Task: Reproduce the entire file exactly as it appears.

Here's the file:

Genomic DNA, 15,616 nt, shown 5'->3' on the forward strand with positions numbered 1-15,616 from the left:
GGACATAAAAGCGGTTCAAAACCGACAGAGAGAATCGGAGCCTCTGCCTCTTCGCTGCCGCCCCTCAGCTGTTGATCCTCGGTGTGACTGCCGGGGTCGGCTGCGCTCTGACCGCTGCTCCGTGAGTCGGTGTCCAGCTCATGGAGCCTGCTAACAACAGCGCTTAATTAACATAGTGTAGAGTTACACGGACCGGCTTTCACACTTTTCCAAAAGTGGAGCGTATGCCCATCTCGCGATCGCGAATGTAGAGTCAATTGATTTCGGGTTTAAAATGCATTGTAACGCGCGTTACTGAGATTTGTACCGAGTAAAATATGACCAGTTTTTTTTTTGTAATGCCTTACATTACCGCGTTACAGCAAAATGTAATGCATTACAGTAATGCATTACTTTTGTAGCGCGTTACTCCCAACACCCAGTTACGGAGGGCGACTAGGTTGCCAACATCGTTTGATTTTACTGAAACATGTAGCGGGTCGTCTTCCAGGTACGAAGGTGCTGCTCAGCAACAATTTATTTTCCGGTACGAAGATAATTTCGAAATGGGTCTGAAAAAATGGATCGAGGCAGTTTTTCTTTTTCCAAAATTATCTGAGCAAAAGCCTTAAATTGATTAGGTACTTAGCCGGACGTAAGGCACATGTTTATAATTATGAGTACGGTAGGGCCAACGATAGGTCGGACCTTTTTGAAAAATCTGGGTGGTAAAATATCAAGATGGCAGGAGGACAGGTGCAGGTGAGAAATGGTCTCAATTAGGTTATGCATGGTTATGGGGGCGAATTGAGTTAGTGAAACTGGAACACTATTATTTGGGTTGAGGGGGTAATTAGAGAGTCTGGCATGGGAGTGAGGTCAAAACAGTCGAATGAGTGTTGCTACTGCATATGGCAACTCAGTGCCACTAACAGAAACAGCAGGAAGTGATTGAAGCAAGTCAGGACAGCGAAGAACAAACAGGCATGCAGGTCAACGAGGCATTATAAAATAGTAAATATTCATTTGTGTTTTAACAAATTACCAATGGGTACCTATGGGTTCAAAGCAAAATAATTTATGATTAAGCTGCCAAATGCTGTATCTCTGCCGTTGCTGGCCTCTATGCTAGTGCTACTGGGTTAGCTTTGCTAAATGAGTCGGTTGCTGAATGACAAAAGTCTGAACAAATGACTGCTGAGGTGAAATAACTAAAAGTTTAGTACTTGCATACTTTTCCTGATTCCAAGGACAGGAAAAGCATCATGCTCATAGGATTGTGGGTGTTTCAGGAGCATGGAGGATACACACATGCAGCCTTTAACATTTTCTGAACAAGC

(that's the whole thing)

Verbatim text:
Genomic DNA, 15,616 nt, shown 5'->3' on the forward strand with positions numbered 1-15,616 from the left:
GGACATAAAAGCGGTTCAAAACCGACAGAGAGAATCGGAGCCTCTGCCTCTTCGCTGCCGCCCCTCAGCTGTTGATCCTCGGTGTGACTGCCGGGGTCGGCTGCGCTCTGACCGCTGCTCCGTGAGTCGGTGTCCAGCTCATGGAGCCTGCTAACAACAGCGCTTAATTAACATAGTGTAGAGTTACACGGACCGGCTTTCACACTTTTCCAAAAGTGGAGCGTATGCCCATCTCGCGATCGCGAATGTAGAGTCAATTGATTTCGGGTTTAAAATGCATTGTAACGCGCGTTACTGAGATTTGTACCGAGTAAAATATGACCAGTTTTTTTTTTGTAATGCCTTACATTACCGCGTTACAGCAAAATGTAATGCATTACAGTAATGCATTACTTTTGTAGCGCGTTACTCCCAACACCCAGTTACGGAGGGCGACTAGGTTGCCAACATCGTTTGATTTTACTGAAACATGTAGCGGGTCGTCTTCCAGGTACGAAGGTGCTGCTCAGCAACAATTTATTTTCCGGTACGAAGATAATTTCGAAATGGGTCTGAAAAAATGGATCGAGGCAGTTTTTCTTTTTCCAAAATTATCTGAGCAAAAGCCTTAAATTGATTAGGTACTTAGCCGGACGTAAGGCACATGTTTATAATTATGAGTACGGTAGGGCCAACGATAGGTCGGACCTTTTTGAAAAATCTGGGTGGTAAAATATCAAGATGGCAGGAGGACAGGTGCAGGTGAGAAATGGTCTCAATTAGGTTATGCATGGTTATGGGGGCGAATTGAGTTAGTGAAACTGGAACACTATTATTTGGGTTGAGGGGGTAATTAGAGAGTCTGGCATGGGAGTGAGGTCAAAACAGTCGAATGAGTGTTGCTACTGCATATGGCAACTCAGTGCCACTAACAGAAACAGCAGGAAGTGATTGAAGCAAGTCAGGACAGCGAAGAACAAACAGGCATGCAGGTCAACGAGGCATTATAAAATAGTAAATATTCATTTGTGTTTTAACAAATTACCAATGGGTACCTATGGGTTCAAAGCAAAATAATTTATGATTAAGCTGCCAAATGCTGTATCTCTGCCGTTGCTGGCCTCTATGCTAGTGCTACTGGGTTAGCTTTGCTAAATGAGTCGGTTGCTGAATGACAAAAGTCTGAACAAATGACTGCTGAGGTGAAATAACTAAAAGTTTAGTACTTGCATACTTTTCCTGATTCCAAGGACAGGAAAAGCATCATGCTCATAGGATTGTGGGTGTTTCAGGAGCATGGAGGATACACACATGCAGCCTTTAACATTTTCTGAACAAGC